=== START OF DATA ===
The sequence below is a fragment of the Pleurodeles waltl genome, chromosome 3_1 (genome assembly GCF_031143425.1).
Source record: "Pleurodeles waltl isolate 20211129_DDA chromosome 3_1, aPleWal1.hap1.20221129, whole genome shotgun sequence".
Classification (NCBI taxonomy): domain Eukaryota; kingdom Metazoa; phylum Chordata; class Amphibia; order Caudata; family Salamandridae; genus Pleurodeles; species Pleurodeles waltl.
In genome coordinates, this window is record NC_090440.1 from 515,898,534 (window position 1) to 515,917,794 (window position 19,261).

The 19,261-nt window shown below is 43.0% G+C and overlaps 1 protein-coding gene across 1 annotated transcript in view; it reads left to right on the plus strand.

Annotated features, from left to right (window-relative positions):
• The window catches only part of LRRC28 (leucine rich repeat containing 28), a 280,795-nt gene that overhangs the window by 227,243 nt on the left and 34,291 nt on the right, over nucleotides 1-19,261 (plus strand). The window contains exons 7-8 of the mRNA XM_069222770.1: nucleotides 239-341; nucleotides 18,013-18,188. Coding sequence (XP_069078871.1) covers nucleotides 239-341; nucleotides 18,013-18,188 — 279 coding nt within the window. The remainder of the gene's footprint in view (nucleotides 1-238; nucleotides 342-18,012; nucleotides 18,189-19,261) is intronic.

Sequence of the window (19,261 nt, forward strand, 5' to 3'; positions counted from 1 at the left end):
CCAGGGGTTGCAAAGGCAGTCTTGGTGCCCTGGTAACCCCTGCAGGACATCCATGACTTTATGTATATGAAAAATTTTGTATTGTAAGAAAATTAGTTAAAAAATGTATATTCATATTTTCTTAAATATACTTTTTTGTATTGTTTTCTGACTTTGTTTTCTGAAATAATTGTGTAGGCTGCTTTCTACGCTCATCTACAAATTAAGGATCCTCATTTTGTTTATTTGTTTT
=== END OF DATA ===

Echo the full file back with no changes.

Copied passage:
The sequence below is a fragment of the Pleurodeles waltl genome, chromosome 3_1 (genome assembly GCF_031143425.1).
Source record: "Pleurodeles waltl isolate 20211129_DDA chromosome 3_1, aPleWal1.hap1.20221129, whole genome shotgun sequence".
Classification (NCBI taxonomy): domain Eukaryota; kingdom Metazoa; phylum Chordata; class Amphibia; order Caudata; family Salamandridae; genus Pleurodeles; species Pleurodeles waltl.
In genome coordinates, this window is record NC_090440.1 from 515,898,534 (window position 1) to 515,917,794 (window position 19,261).

The 19,261-nt window shown below is 43.0% G+C and overlaps 1 protein-coding gene across 1 annotated transcript in view; it reads left to right on the plus strand.

Annotated features, from left to right (window-relative positions):
• The window catches only part of LRRC28 (leucine rich repeat containing 28), a 280,795-nt gene that overhangs the window by 227,243 nt on the left and 34,291 nt on the right, over nucleotides 1-19,261 (plus strand). The window contains exons 7-8 of the mRNA XM_069222770.1: nucleotides 239-341; nucleotides 18,013-18,188. Coding sequence (XP_069078871.1) covers nucleotides 239-341; nucleotides 18,013-18,188 — 279 coding nt within the window. The remainder of the gene's footprint in view (nucleotides 1-238; nucleotides 342-18,012; nucleotides 18,189-19,261) is intronic.

Sequence of the window (19,261 nt, forward strand, 5' to 3'; positions counted from 1 at the left end):
CCAGGGGTTGCAAAGGCAGTCTTGGTGCCCTGGTAACCCCTGCAGGACATCCATGACTTTATGTATATGAAAAATTTTGTATTGTAAGAAAATTAGTTAAAAAATGTATATTCATATTTTCTTAAATATACTTTTTTGTATTGTTTTCTGACTTTGTTTTCTGAAATAATTGTGTAGGCTGCTTTCTACGCTCATCTACAAATTAAGGATCCTCATTTTGTTTATTTGTTTT